Last night, Good Friday night, at the bottom of the escalator at King's X tube, a weasel-faced man in uniform was sweeping up rubbish with a wide broom, drink cartons, cigarette packets with all the dust and filthy scraps of the day which he pushed towards an elegant long black glove that was lying there. I expected him to pick it up as I would have - I thought of picking it up, but was too late. He smothered it in a wide sweep. It seemed to me extraordinary and shocking that he had no feeling for it. Several images went through my mind, a symbolic hand, a dead blackbird, an ornamental bookmark fallen from a lectern Bible - any once-precious relic being tumbled in the dirt. As I went up the escalator I remembered the Tatterdemallion whom I haven't seen for months and thought of his body, if he were to die in the tube, being tumbled about with the rest of the thrown-away rubbish.' David Thomson, In Camden Town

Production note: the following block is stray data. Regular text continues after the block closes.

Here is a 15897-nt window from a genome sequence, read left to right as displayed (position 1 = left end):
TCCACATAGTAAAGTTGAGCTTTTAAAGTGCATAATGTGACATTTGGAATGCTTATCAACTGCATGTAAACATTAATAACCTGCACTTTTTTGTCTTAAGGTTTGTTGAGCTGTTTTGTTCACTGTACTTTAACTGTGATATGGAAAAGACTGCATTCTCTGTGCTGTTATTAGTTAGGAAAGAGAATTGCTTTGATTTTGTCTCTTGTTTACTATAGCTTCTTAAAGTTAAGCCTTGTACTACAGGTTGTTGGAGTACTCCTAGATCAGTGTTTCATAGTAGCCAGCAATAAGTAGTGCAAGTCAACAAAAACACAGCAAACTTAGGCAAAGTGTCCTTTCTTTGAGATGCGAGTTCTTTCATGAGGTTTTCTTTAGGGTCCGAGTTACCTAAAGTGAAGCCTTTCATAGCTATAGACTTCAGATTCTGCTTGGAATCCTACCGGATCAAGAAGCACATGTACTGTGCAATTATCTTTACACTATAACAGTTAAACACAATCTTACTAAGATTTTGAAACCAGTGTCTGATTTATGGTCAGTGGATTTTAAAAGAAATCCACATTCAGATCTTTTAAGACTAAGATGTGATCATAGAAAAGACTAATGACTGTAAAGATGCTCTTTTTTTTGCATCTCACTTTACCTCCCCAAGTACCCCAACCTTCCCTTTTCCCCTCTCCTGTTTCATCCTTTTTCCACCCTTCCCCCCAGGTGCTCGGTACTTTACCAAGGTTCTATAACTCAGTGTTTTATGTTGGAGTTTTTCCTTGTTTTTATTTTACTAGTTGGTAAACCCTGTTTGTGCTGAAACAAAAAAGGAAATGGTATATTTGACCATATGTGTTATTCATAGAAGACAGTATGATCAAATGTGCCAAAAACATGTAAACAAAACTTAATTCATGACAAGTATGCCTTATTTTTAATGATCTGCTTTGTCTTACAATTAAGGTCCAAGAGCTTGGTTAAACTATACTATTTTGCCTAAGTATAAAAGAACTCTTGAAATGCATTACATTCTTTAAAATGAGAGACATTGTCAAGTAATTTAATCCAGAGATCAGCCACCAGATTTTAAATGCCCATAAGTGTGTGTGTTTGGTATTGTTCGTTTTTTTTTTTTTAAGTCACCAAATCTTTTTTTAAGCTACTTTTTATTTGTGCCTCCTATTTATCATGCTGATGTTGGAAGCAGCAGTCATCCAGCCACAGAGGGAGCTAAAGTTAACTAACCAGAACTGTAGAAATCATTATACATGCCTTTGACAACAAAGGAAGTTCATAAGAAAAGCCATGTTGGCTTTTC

Marginalia Sometimes the notes are ferocious, skirmishes against the author raging along the borders of every page in tiny black script. If I could just get my hands on you, Kierkegaard, or Conor Cruise O'Brien, they seem to say, I would bolt the door and beat some logic into your head. Other comments are more offhand, dismissive - Nonsense." "Please!" "HA!!" - that kind of thing. I remember once looking up from my reading, my thumb as a bookmark, trying to imagine what the person must look like who wrote "Don't be a ninny" alongside a paragraph in The Life of Emily Dickinson. Students are more modest needing to leave only their splayed footprints along the shore of the page. One scrawls "Metaphor" next to a stanza of Eliot's. Another notes the presence of "Irony" fifty times outside the paragraphs of A Modest Proposal. Or they are fans who cheer from the empty bleachers, Hands cupped around their mouths. Absolutely, " they shout to Duns Scotus and James Baldwin. Yes." "Bull's-eye." "My man!" Check marks, asterisks, and exclamation points rain down along the sidelines. And if you have managed to graduate from college without ever having written "Man vs. Nature" in a margin, perhaps now is the time to take one step forward. We have all seized the white perimeter as our own and reached for a pen if only to show we did not just laze in an armchair turning pages; we pressed a thought into the wayside, planted an impression along the verge. Even Irish monks in their cold scriptoria jotted along the borders of the Gospels brief asides about the pains of copying, a bird singing near their window, or the sunlight that illuminated their page- anonymous men catching a ride into the future on a vessel more lasting than themselves. And you have not read Joshua Reynolds, they say, until you have read him enwreathed with Blake's furious scribbling. Yet the one I think of most often, the one that dangles from me like a locket, was written in the copy of Catcher in the Rye I borrowed from the local library one slow, hot summer. I was just beginning high school then, reading books on a davenport in my parents' living room, and I cannot tell you how vastly my loneliness was deepened, how poignant and amplified the world before me seemed, when I found on one page A few greasy looking smears and next to them, written in soft pencil- by a beautiful girl, I could tell, whom I would never meet- Pardon the egg salad stains, but I'm in love.